Lawmakers Push to Allow Pension Contributions for Former Temporary Feds

Lawmakers from both parties introduced a bill Thursday that would allow all federal employees to make catch-up contributions to their retirement accounts to make up for time they spent in temporary positions.

The Federal Retirement Fairness Act (H.R. 2478), introduced by Reps. Derek Kilmer, D-Wash., and Tom Cole, R-Okla., would allow federal employees who have spent time in temporary and seasonal positions or an intermittent work status to contribute 1.3 percent of their base pay, plus interest, to the Federal Employees Retirement System. Doing so would grant the workers credit toward their defined benefit pension for their time as temporary employees.

Kilmer and Cole first introduced the bill last year, after they were alerted to the fact that federal employees at naval yards and air bases needed to work past retirement age to become eligible for full pension benefits. That bill did not receive a vote in the House.

“Many federal employees begin their careers in temporary positions before transitioning to permanent status,” Kilmer said in a statement Thursday. “This bill will ensure that all federal workers, from the Puget Sound Naval Shipyard and beyond, have the opportunity to retire at the same time, regardless of how they started their careers.”

The Office of Personnel Management used to allow former temporary employees to make catch-up contributions, although the practice was discontinued in 1989 after the establishment of FERS.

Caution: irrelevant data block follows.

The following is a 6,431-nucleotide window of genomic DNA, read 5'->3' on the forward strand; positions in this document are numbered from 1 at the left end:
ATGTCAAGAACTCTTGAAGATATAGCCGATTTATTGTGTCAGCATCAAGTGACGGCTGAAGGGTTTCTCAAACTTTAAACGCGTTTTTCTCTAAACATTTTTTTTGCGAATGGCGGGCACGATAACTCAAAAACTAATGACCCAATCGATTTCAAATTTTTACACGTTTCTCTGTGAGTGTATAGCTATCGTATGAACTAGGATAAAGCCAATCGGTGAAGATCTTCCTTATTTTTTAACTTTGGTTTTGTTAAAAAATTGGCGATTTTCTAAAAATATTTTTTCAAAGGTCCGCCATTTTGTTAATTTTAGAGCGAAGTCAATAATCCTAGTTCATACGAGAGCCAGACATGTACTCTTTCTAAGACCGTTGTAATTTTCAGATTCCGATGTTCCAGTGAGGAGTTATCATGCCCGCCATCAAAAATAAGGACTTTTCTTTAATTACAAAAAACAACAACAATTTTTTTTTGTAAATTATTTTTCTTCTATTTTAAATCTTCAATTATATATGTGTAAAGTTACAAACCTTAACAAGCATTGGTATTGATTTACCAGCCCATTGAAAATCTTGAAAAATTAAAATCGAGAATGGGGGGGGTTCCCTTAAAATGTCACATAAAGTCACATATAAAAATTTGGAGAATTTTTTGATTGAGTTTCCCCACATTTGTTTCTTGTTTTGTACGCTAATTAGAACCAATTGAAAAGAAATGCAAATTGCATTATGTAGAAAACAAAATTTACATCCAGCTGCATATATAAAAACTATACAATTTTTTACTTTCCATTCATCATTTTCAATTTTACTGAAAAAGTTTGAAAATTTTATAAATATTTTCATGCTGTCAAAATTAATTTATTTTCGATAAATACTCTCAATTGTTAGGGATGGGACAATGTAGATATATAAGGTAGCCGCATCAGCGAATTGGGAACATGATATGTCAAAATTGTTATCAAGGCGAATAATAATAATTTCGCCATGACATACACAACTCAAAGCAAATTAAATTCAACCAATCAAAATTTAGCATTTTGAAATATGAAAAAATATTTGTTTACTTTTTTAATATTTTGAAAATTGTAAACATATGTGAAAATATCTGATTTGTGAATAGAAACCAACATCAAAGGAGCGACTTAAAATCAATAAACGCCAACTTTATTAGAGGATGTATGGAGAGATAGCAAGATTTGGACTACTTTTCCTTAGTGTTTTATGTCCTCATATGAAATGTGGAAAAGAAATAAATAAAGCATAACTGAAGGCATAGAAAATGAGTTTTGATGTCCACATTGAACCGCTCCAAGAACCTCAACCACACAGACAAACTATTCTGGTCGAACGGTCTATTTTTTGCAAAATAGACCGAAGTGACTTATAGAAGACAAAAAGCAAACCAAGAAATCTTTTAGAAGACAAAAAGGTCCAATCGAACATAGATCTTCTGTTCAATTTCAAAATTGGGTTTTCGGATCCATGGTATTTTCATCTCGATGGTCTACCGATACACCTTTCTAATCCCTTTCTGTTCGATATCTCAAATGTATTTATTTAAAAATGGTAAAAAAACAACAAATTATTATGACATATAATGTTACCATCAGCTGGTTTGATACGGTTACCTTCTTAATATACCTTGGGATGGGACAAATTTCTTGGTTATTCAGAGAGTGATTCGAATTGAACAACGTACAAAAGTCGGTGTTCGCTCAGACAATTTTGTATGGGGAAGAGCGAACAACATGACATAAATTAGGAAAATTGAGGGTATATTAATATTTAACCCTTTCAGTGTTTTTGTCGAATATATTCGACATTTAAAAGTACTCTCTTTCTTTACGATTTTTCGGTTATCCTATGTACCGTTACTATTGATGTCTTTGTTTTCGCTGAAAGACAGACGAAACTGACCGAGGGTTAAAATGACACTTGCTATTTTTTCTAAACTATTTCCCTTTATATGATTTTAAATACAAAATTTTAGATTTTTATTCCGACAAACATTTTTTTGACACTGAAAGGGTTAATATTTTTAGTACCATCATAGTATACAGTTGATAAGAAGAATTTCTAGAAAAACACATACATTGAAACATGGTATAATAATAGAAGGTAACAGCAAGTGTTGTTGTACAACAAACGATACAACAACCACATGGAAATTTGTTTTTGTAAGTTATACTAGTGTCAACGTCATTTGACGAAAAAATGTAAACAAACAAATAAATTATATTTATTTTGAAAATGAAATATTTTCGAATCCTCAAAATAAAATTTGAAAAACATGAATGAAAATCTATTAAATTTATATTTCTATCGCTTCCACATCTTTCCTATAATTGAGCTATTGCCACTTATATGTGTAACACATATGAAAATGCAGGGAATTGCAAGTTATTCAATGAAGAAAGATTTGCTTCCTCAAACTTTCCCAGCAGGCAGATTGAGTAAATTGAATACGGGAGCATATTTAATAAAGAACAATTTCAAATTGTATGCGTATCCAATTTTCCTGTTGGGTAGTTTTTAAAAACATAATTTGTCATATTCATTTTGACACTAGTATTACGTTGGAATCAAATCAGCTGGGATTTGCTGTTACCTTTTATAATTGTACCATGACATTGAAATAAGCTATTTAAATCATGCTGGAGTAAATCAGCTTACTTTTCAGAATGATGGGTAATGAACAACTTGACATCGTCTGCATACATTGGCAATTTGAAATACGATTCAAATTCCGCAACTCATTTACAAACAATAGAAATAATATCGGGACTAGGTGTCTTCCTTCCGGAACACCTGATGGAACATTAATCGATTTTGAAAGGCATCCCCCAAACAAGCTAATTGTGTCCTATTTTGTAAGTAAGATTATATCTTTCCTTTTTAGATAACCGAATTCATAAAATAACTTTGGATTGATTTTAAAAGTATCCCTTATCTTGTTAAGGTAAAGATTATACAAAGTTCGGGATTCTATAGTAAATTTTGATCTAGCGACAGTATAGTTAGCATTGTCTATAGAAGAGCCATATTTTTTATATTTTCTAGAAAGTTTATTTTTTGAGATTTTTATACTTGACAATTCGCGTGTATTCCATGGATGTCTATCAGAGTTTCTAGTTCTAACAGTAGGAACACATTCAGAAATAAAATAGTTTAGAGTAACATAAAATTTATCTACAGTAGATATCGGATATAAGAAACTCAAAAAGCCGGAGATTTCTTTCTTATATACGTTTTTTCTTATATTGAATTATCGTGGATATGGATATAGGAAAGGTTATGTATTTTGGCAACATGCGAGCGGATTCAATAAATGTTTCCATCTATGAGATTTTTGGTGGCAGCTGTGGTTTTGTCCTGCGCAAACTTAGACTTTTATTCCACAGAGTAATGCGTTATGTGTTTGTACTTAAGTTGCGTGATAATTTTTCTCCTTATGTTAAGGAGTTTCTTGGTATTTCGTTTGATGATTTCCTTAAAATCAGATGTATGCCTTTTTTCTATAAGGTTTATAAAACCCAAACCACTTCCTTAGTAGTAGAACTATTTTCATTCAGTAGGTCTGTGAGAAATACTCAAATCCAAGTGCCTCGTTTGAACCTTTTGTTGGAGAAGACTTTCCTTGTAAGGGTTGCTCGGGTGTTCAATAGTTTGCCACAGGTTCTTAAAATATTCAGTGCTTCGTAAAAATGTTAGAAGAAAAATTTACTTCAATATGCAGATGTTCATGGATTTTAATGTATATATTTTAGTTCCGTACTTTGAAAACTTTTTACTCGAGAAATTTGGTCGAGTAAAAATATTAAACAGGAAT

The bill has broad support from federal employee and management organizations, including the American Federation of Government Employees, the National Federation of Federal Employees and the Federal Managers Association.

“[This legislation] provides long overdue pension parity to those federal workers who failed to receive possible pension credit for their federal service,” said Matt Biggs, secretary-treasurer of the International Federation of Professional and Technical Engineers. “This bill recognizes that regardless of an employee’s status as temporary or permanent, workers should not be unjustly penalized.”

The bill’s introduction comes as the Trump administration is pushing for a new retirement system for term employees—workers hired on set contracts between one and four years—that would only offer access to the Thrift Savings Plan, albeit with a more generous employer contribution.

It is unclear how this bill might interact with that proposal, if implemented. A spokesperson for Kilmer did not immediately respond to a request for comment.

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